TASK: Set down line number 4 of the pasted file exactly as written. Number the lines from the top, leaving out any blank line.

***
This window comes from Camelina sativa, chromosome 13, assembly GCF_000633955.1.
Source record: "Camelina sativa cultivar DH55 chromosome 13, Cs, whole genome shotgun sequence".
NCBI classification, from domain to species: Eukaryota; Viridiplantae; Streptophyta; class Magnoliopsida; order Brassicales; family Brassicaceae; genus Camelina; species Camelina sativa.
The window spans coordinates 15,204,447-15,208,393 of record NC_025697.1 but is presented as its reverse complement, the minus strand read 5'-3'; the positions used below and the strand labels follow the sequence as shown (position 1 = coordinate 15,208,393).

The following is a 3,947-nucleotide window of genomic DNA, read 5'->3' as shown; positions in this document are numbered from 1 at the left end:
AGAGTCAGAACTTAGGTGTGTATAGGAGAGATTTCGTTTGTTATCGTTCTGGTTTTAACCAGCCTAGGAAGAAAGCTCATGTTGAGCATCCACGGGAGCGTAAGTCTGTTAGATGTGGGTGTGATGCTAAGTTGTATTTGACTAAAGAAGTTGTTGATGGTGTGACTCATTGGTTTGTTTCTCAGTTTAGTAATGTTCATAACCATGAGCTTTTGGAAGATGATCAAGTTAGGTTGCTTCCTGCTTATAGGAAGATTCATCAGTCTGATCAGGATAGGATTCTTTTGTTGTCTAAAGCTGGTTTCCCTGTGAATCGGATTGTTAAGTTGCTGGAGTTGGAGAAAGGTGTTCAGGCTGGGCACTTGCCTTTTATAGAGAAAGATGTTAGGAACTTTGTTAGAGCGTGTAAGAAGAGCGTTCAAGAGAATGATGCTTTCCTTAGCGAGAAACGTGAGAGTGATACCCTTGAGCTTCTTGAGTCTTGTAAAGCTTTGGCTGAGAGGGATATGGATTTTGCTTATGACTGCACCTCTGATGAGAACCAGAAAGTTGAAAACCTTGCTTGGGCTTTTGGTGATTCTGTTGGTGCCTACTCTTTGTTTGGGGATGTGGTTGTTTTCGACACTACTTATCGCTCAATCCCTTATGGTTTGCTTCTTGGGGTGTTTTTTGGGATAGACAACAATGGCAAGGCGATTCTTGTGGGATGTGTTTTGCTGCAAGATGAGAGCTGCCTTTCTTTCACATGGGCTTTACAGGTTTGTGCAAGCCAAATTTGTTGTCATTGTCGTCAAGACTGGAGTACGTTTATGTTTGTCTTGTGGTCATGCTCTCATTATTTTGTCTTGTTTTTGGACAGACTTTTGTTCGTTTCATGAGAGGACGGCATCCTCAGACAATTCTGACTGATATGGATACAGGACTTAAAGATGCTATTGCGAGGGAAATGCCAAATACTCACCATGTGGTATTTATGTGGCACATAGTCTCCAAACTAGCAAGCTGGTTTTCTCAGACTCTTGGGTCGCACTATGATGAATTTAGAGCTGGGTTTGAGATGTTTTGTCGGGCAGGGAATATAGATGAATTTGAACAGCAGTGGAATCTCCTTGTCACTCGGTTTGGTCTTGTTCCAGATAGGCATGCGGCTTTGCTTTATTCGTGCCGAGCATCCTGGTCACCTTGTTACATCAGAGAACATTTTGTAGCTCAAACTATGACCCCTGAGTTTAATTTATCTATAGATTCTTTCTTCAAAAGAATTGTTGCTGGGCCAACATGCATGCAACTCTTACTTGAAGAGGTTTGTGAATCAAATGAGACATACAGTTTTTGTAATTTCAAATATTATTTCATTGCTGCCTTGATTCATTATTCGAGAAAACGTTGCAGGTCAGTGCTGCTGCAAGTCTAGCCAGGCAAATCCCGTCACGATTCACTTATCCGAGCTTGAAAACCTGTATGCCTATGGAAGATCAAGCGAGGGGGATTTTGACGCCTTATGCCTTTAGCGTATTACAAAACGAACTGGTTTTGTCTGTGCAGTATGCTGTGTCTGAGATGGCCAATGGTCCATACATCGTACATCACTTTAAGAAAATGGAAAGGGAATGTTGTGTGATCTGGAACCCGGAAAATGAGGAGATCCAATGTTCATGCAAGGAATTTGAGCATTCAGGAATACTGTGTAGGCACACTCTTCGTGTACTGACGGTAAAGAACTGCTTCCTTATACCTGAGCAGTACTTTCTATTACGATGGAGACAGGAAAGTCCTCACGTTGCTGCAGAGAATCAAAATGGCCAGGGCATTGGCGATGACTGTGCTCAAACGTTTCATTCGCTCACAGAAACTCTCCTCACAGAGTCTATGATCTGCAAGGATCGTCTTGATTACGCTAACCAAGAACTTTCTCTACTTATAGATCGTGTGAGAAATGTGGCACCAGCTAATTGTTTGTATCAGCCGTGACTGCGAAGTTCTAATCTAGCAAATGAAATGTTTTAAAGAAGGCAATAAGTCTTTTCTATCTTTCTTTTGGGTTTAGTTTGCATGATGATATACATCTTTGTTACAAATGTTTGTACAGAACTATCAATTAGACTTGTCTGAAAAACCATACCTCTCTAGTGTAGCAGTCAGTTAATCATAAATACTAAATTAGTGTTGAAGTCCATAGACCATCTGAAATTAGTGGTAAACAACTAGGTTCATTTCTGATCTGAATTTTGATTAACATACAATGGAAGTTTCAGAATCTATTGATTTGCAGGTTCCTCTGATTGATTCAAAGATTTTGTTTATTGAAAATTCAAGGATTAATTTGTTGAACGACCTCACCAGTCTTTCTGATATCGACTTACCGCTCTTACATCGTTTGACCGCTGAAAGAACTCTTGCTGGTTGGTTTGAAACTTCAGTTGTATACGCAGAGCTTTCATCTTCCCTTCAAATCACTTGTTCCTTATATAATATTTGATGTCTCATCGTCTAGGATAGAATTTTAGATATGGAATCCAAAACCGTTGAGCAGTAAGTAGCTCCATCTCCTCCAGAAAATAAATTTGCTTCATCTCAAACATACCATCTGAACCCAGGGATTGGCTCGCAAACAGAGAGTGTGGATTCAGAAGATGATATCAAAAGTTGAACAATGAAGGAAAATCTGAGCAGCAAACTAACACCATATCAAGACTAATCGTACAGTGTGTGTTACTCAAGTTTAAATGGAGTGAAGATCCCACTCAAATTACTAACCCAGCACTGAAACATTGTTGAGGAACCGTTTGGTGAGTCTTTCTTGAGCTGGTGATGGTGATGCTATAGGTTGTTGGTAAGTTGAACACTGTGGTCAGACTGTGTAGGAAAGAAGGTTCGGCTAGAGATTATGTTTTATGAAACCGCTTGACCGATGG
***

The window spans coordinates 15,204,447-15,208,393 of record NC_025697.1 but is presented as its reverse complement, the minus strand read 5'-3'; the positions used below and the strand labels follow the sequence as shown (position 1 = coordinate 15,208,393).